Wednesday, October 30, 2013

A Tricky Treat, Just for You

Photo Courtesy of  Voraom
In honor of this, the spookiest time of the year, I present a Halloween Eve treat  -- a short story, one of the first I ever wrote, and still one of my favorites. It features a full moon, a dark cold night, and a semi-larcenous narrator trapped in a twisted version of a very old tale.

You can click HERE to read "Little Red Robin Hood." Or you can click to the Boo! tab above. Either way, I hope you enjoy reading this little blast from my past as much as I enjoyed writing it.

Happy Halloween!

Wednesday, October 9, 2013

When You're Too Stupid to Know How Stupid You Are

"Image courtesy of Boaz Yiftach /"
The Germans have a word for it (of course they do -- those Germans). Fremdschämen

Fremdschämen describes a peculiar kind of mortification. According to Psychology Today blogger Daniel R. Hawes, it's more than being embarrassed for yourself or another. It describes the almost-horror you feel when you notice that somebody is oblivious to how embarrassing they truly are. Hawes goes on to describe a related psychological phenomena -- The Dunning-Kruger complex.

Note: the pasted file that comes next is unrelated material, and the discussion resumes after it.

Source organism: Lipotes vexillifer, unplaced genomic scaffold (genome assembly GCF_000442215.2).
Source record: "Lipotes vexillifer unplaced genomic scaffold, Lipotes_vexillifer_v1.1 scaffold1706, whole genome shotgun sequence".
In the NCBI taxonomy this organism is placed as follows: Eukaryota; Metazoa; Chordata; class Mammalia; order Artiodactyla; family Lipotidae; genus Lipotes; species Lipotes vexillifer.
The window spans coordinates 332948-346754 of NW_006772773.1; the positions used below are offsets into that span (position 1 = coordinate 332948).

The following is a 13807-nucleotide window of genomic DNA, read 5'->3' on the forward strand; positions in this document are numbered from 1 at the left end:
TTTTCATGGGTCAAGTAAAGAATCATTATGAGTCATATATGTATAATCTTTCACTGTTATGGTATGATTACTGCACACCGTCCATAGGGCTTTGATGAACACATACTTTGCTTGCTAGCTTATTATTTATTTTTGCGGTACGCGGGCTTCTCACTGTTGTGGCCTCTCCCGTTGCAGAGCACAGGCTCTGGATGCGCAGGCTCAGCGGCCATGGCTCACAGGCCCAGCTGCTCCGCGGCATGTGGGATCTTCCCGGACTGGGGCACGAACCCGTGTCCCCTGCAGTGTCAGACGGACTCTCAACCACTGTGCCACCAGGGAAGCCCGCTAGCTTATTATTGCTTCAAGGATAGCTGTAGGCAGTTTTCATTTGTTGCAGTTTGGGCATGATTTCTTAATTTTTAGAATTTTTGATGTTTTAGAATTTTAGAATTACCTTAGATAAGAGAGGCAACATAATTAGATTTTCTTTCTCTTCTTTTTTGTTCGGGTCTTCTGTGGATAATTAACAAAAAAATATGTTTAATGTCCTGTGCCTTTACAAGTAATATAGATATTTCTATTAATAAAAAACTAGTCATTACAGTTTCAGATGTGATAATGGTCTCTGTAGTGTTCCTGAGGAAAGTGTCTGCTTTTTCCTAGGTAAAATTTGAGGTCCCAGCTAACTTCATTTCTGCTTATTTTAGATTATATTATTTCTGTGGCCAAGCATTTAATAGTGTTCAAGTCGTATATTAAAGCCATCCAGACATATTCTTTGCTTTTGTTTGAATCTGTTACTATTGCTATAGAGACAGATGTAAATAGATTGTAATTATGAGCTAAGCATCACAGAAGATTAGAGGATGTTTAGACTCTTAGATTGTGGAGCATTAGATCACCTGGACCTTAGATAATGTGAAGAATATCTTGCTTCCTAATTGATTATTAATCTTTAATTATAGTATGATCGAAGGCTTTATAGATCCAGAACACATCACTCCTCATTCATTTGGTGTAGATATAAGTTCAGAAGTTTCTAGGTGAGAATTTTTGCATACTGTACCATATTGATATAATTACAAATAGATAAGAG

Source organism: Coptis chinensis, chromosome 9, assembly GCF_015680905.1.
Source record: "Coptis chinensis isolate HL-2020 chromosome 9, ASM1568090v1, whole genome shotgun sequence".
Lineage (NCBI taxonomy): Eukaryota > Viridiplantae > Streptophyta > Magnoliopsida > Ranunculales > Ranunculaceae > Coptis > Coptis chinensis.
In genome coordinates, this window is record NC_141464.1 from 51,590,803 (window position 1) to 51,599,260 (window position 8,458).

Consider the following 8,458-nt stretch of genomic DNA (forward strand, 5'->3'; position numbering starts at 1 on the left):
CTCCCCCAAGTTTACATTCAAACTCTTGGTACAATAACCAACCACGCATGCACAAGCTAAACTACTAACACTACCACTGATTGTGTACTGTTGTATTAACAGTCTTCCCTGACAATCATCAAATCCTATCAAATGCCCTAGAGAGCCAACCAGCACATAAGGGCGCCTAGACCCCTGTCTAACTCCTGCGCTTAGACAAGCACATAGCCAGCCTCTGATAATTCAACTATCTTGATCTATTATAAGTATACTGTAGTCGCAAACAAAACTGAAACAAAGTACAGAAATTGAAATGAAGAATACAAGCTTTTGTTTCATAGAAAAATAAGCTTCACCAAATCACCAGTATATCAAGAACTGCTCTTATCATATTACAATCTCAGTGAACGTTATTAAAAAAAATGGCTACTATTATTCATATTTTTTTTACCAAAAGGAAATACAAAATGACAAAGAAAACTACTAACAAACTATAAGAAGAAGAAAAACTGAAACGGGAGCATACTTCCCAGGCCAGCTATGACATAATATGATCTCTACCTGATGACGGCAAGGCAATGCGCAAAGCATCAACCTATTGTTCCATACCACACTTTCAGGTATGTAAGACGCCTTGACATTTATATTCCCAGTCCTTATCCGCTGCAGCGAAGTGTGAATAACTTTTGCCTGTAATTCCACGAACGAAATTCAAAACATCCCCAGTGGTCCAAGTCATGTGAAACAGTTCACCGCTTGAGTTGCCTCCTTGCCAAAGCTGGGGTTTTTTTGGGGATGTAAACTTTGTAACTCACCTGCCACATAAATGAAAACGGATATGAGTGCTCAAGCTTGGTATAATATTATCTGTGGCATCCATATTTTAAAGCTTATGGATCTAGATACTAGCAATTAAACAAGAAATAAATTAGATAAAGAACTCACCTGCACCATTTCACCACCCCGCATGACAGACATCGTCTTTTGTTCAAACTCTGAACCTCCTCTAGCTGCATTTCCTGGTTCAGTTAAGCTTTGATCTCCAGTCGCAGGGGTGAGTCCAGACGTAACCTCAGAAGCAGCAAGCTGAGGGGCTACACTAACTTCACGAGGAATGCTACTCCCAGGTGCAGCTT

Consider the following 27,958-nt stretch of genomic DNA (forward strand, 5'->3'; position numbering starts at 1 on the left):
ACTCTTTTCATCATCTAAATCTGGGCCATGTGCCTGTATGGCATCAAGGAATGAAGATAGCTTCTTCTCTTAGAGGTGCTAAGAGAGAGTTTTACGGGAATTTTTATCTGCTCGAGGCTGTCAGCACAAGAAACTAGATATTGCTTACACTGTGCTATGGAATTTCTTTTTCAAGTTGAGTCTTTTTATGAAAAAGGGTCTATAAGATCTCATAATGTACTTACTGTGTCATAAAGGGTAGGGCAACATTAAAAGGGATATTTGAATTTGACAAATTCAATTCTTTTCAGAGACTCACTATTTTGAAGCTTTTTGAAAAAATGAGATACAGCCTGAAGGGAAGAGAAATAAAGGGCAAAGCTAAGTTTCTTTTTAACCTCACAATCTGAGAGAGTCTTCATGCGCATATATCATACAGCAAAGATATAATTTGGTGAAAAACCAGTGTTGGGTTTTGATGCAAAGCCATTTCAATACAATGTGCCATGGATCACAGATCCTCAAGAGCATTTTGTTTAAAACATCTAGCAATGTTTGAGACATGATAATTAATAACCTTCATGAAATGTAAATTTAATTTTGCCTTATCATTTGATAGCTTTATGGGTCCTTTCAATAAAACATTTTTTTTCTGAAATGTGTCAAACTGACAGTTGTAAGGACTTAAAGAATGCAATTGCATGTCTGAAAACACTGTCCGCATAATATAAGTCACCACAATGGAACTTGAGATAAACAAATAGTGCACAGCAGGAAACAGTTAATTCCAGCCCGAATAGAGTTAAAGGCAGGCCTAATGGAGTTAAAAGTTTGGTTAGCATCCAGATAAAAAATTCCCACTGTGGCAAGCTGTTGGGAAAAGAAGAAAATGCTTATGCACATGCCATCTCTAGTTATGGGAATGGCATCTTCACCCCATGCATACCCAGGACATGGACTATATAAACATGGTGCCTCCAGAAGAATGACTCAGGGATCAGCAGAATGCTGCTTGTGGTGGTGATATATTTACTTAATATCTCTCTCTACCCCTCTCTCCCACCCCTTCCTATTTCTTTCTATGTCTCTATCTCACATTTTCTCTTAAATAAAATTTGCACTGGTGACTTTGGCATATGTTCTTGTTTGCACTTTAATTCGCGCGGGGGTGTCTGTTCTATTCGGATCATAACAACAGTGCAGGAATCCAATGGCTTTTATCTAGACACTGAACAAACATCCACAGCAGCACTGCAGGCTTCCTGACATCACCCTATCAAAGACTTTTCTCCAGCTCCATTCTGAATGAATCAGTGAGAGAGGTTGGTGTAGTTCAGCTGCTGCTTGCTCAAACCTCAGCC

Hawes explains: "The Dunning-Kruger effect describes a cognitive bias in which people perform poorly on a task, but lack the meta-cognitive capacity to properly evaluate their performance. As a result, such people remain unaware of their incompetence and accordingly fail to take any self-improvement measures that might rid them of their incompetence."

In other words, stupid is as stupid will always and forever be.

You can read more about the Dunning-Kruger effect in Hawes' Quilted Science column on the subject -- "When Ignorance Begets Confidence: The Classic Dunning-Kruger." And if you find it as intriguing as I did, you'll want to dive right into Errol Morris' interview with researcher David Dunning (the Dunning in Dunning-Kruger) on "The Anosognosic's Dilemma: Something's Wrong But You'll Never Know What It Is" in which you can learn about the Lemon Juice Bandit who thought he'd discovered the secret to invisibility.